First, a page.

This project considers theoretical models of circumstellar debris discs. The main focus is the combination of mean motion resonances between a planet and circumstellar small bodies, which create structures, and collisions among the small bodies, which smear the structures out. It is examined to what degree resonances do influence the collisional behaviour. Instead of the often applied, computer-intensive N-body-simulations we make use of statistical methods. This requires more effort on the mathematical-analytical side, but involves comparably low computational expense.

In the first part of the project collisional velocities and rates for hypothetical circumstellar debris discs are investigated. The main focus here is not the analysis of particular observed discs, but instead the investigation and representation of the influence of a mean-motion resonance on the collisional behaviour. The results show that this influence is much smaller than expected. The changes of the collisional velocity due to resonance, even a very strong one, are negligibly small. The collisional rate is influenced more strongly. It shows a highly nonlinear dependence on the parameters of the resonance but, even under the most favourable circumstances, increases by less than a factor of four (Queck et al., CMDA 99 (2007)).

In the second part of the project two analytic models aiming to explain the structures observed in debris discs are developed and compared with each other. One of them implies transport of small dust grains into resonant locations by Poynting-Robertson and stellar wind drag forces, while another one assumes cascade-like collisions of planetesimals residing in a resonance. Most of the quantitative uncertainties in the models come from poorly known stellar wind parameters (the first scenario) and insufficient knowledge of the collisional physics (the second one). Notwithstanding these uncertainties, the models allow us to explain the observed structure for a large variety of stars and discs in an easy and straightforward way (Krivov et al., A&A 462 (2007)).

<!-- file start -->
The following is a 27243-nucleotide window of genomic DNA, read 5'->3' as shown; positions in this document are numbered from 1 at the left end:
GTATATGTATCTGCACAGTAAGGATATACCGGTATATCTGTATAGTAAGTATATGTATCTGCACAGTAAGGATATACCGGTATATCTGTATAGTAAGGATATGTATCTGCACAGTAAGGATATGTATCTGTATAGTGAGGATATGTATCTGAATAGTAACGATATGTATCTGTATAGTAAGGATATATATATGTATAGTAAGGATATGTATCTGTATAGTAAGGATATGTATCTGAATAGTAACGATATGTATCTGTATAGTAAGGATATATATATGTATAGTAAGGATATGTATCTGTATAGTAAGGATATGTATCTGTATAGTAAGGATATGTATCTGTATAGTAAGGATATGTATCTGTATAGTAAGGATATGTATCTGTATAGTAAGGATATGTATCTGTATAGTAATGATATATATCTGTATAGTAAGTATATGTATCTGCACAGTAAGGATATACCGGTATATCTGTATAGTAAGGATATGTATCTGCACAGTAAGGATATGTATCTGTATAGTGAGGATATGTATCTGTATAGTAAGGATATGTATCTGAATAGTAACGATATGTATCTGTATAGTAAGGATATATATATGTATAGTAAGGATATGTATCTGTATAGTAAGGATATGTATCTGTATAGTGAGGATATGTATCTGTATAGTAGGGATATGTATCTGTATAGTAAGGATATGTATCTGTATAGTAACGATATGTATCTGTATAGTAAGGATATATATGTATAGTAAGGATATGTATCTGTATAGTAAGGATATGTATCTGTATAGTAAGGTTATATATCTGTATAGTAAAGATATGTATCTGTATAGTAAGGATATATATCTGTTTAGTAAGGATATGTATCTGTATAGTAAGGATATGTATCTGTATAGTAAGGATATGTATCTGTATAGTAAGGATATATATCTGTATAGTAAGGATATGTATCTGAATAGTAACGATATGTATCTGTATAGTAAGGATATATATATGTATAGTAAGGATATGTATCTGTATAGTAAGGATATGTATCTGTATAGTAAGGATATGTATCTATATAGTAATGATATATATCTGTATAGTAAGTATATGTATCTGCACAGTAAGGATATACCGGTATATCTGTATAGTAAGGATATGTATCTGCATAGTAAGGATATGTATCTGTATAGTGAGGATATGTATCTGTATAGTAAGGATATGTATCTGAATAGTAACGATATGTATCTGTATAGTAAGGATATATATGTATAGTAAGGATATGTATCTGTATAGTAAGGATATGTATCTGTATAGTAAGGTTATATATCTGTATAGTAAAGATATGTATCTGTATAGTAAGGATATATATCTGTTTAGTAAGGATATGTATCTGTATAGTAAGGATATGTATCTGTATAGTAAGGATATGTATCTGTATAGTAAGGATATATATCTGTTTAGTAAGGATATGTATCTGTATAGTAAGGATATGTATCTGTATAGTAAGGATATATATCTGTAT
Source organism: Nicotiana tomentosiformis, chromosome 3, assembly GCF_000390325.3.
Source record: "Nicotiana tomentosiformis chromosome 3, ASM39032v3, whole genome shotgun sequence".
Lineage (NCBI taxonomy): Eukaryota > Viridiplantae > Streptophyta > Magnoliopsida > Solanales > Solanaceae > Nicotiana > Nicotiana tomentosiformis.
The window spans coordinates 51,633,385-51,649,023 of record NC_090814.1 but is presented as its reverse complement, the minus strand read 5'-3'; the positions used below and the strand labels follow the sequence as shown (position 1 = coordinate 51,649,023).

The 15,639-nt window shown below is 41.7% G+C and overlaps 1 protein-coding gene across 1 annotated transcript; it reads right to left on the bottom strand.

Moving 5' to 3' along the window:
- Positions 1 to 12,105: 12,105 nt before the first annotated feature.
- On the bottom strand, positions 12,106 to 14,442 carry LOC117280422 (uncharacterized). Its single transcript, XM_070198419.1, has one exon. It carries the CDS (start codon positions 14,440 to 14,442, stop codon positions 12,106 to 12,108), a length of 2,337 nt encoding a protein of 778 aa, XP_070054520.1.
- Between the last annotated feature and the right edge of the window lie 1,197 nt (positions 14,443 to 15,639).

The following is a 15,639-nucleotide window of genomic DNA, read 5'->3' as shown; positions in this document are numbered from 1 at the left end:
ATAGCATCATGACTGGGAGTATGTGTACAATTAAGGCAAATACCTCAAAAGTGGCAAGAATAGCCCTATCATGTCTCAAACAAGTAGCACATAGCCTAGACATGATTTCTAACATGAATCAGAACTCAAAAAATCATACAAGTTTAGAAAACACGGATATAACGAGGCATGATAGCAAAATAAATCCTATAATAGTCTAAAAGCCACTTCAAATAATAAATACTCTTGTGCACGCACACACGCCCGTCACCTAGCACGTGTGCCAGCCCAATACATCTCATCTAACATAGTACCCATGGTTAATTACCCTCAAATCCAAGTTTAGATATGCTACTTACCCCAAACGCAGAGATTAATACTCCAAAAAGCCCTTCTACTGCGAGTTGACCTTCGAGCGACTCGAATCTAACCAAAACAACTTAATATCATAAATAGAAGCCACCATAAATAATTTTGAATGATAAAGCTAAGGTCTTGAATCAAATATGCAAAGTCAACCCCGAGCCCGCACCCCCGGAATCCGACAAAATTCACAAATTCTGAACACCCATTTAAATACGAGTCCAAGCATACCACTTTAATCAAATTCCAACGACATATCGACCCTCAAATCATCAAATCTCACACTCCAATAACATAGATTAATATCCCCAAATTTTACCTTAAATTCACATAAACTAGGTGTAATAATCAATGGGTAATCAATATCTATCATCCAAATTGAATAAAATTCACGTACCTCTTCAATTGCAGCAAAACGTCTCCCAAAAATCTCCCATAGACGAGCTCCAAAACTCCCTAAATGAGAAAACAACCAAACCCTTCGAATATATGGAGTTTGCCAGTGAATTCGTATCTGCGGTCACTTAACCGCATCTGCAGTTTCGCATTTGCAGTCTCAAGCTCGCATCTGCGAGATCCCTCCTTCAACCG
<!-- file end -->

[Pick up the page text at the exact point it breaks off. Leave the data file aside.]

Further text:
Collisional rate for a 2:1 resonance as a function of the maximum eccentricity of the resonant particles for different libration width A. In case of moderate eccentricities and a strong resonant lock, the collisional rate in a resonant family is about twice as high as in a similar non-resonant ensemble.


Timescales in a colliding and resonant ensemble around a Sun-like star. A comparison shows that collisional timescales are the shortest ones at optical depths in excess of 10-4, preventing the structure formation.

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